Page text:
I very much appreciated Tim Hamlett's column on the gweilo debate (Sunday Morning Post, January 5), especially his successful attempt at adding a bit of levity to the discussion.
I, too, think it is important to see the lighter side. It might help to remember that some expats adopt the controversial term, because of a jocular appreciation of its negative image.
In Hong Kong's fast-paced financial world, certain members of our commercial elite (brokers, speculators, etc) find it an enjoyable vice to compare themselves to the colony's early swashbuckling pirate-taipans, seeing in their rough lifestyles and immoral earning activities, a faint mirror of today's no-nonsense yet joyous cash-grab. Of course other expats (understandably) do not wish to compare themselves to opium traders (or to brokers for that matter) - hence another reason why gweilo and fan kwai are not everybody's favourite word.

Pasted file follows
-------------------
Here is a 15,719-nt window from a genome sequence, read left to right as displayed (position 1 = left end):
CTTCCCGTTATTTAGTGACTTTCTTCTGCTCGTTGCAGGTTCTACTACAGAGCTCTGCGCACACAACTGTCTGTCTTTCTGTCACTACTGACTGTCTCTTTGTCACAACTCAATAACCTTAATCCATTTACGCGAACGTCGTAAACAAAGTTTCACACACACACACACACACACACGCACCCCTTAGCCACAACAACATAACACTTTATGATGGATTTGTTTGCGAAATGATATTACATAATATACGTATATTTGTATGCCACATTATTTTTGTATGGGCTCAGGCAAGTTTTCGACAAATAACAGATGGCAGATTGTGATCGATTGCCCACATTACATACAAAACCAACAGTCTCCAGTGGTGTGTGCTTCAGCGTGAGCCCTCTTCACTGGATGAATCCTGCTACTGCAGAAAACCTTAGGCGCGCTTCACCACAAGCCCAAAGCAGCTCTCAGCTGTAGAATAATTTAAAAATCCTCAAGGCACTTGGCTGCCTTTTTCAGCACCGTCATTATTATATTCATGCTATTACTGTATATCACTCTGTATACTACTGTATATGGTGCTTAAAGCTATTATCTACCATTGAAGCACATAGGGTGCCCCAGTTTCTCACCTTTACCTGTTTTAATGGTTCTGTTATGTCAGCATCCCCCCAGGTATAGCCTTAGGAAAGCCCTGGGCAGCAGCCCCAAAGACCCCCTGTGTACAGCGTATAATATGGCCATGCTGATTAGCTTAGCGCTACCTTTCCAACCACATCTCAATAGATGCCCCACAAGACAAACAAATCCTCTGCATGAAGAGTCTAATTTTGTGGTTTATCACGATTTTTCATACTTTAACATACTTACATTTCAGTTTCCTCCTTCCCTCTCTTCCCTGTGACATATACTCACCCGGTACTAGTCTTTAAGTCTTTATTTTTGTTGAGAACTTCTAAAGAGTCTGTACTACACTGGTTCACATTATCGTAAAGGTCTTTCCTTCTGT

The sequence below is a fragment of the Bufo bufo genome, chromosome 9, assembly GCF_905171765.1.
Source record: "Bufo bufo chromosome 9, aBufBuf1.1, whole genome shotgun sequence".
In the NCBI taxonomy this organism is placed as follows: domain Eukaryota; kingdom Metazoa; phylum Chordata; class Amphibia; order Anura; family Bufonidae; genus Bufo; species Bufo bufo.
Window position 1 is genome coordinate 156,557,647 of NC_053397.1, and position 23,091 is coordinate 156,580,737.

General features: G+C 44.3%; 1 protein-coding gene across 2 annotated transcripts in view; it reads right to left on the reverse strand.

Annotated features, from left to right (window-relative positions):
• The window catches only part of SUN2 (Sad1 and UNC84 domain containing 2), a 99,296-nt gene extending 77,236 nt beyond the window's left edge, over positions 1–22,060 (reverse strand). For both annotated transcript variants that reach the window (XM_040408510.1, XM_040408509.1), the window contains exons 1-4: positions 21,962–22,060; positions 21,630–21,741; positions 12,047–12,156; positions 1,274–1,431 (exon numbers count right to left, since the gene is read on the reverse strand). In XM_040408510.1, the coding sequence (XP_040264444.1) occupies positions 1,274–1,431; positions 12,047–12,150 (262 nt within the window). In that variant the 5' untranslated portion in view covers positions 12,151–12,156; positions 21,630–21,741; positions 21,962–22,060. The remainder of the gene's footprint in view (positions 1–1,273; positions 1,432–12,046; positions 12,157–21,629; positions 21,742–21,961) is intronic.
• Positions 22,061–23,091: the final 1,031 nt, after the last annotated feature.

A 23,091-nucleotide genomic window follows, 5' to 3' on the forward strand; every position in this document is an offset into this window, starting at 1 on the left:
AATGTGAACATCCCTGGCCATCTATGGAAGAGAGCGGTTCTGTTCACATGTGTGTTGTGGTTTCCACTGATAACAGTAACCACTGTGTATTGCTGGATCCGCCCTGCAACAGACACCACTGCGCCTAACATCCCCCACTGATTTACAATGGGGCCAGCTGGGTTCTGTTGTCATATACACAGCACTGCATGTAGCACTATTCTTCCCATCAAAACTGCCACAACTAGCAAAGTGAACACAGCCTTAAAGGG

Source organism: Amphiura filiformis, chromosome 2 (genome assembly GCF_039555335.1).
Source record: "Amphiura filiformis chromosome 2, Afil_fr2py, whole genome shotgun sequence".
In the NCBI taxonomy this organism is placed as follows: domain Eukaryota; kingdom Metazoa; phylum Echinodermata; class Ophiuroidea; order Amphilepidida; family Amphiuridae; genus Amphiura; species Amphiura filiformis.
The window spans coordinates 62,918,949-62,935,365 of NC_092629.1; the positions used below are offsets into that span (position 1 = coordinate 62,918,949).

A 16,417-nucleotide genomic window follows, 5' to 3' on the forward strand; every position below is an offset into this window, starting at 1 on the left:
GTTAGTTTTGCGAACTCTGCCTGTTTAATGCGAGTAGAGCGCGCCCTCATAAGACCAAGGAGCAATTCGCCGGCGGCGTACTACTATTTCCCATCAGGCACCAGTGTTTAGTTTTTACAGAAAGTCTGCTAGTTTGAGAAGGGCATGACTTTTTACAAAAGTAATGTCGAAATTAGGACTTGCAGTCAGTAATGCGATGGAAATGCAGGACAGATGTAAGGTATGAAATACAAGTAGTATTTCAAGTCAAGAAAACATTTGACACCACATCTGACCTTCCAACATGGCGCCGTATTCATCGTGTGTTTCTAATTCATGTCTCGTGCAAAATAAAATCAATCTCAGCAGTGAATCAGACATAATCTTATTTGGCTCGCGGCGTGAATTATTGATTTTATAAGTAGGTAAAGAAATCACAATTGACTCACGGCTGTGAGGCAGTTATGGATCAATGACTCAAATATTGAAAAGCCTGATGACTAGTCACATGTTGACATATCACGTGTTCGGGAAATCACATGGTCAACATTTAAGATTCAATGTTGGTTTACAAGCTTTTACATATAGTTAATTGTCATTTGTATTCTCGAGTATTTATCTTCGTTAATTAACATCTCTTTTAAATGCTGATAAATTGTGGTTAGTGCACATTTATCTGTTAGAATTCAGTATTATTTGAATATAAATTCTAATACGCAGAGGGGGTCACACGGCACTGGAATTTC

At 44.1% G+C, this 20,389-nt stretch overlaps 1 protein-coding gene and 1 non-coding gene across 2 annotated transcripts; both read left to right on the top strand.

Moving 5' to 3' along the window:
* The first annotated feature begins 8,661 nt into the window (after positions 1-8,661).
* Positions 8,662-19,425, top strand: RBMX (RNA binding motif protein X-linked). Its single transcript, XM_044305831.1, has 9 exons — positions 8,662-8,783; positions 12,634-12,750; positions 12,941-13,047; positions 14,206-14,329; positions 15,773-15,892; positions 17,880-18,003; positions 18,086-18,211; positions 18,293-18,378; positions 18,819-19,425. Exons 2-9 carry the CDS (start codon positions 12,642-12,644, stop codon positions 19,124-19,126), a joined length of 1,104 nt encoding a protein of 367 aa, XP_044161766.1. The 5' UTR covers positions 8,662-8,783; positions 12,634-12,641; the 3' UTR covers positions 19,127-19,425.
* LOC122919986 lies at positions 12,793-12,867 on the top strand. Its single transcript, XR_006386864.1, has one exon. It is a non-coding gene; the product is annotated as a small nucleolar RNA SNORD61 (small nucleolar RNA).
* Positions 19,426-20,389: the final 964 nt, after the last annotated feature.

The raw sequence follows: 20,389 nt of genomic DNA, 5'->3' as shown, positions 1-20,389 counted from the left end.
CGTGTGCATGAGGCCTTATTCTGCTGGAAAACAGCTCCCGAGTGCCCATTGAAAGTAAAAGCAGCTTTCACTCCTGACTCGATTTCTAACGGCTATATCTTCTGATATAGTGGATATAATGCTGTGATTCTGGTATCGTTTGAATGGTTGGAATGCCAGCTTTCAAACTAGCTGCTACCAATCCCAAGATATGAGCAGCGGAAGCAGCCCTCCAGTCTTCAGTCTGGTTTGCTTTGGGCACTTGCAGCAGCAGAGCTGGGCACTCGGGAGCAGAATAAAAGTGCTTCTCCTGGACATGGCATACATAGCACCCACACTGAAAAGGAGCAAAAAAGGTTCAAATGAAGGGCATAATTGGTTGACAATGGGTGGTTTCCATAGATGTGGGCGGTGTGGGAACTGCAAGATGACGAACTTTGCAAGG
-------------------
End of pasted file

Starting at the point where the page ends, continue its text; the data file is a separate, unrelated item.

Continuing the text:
As I recall, it was P. Chung's letter (South China Morning Post, December 2) that re-sparked the recent debate, with Mr Chung mischievously suggesting it was all right to say gweilo nowadays as it had become a term 'without any derogatory element'. Judging from your letters column, many disagreed.
May I suggest, in the spirit of Tim Hamlett's column, that we all try to see the pointlessness of unnecessarily offending our neighbours. It seems clear that some people do dislike the term gweilo. Let's send it the way of other unloved old tags (like say 'Chinaman'), by not insisting that others call themselves by names they dislike, whatever the antics of a few.
D.O. RICHARD Stanley